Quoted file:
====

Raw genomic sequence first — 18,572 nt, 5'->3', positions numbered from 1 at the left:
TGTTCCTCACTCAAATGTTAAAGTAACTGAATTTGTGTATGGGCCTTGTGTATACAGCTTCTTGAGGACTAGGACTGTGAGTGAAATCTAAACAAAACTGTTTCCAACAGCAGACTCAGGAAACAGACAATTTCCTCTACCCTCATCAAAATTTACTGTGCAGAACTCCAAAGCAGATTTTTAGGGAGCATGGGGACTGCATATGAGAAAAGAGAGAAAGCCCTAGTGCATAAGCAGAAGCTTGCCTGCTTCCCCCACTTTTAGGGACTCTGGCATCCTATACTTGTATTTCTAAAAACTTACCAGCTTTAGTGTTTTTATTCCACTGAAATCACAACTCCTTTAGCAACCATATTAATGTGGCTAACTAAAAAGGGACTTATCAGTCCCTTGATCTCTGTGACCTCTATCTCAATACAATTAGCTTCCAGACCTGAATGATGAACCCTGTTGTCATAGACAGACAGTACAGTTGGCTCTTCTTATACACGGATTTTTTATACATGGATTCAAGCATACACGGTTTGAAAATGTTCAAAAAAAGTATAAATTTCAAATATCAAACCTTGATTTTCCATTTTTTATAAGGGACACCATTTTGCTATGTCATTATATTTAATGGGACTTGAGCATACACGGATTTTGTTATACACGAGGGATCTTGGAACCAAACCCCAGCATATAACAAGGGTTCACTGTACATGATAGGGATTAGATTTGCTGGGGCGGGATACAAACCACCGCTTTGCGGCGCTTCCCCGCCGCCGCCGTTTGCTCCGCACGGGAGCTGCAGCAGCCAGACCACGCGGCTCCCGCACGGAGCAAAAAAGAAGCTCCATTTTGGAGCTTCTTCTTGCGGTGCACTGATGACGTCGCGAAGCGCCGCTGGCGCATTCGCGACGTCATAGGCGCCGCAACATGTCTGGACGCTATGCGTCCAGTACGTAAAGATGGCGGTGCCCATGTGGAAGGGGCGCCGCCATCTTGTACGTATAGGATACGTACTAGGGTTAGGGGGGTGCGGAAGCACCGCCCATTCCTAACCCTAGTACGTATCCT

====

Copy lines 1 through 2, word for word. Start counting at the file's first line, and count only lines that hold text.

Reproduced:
Raw genomic sequence first — 18,572 nt, 5'->3', positions numbered from 1 at the left:
TGTTCCTCACTCAAATGTTAAAGTAACTGAATTTGTGTATGGGCCTTGTGTATACAGCTTCTTGAGGACTAGGACTGTGAGTGAAATCTAAACAAAACTGTTTCCAACAGCAGACTCAGGAAACAGACAATTTCCTCTACCCTCATCAAAATTTACTGTGCAGAACTCCAAAGCAGATTTTTAGGGAGCATGGGGACTGCATATGAGAAAAGAGAGAAAGCCCTAGTGCATAAGCAGAAGCTTGCCTGCTTCCCCCACTTTTAGGGACTCTGGCATCCTATACTTGTATTTCTAAAAACTTACCAGCTTTAGTGTTTTTATTCCACTGAAATCACAACTCCTTTAGCAACCATATTAATGTGGCTAACTAAAAAGGGACTTATCAGTCCCTTGATCTCTGTGACCTCTATCTCAATACAATTAGCTTCCAGACCTGAATGATGAACCCTGTTGTCATAGACAGACAGTACAGTTGGCTCTTCTTATACACGGATTTTTTATACATGGATTCAAGCATACACGGTTTGAAAATGTTCAAAAAAAGTATAAATTTCAAATATCAAACCTTGATTTTCCATTTTTTATAAGGGACACCATTTTGCTATGTCATTATATTTAATGGGACTTGAGCATACACGGATTTTGTTATACACGAGGGATCTTGGAACCAAACCCCAGCATATAACAAGGGTTCACTGTACATGATAGGGATTAGATTTGCTGGGGCGGGATACAAACCACCGCTTTGCGGCGCTTCCCCGCCGCCGCCGTTTGCTCCGCACGGGAGCTGCAGCAGCCAGACCACGCGGCTCCCGCACGGAGCAAAAAAGAAGCTCCATTTTGGAGCTTCTTCTTGCGGTGCACTGATGACGTCGCGAAGCGCCGCTGGCGCATTCGCGACGTCATAGGCGCCGCAACATGTCTGGACGCTATGCGTCCAGTACGTAAAGATGGCGGTGCCCATGTGGAAGGGGCGCCGCCATCTTGTACGTATAGGATACGTACTAGGGTTAGGGGGGTGCGGAAGCACCGCCCATTCCTAACCCTAGTACGTATCCT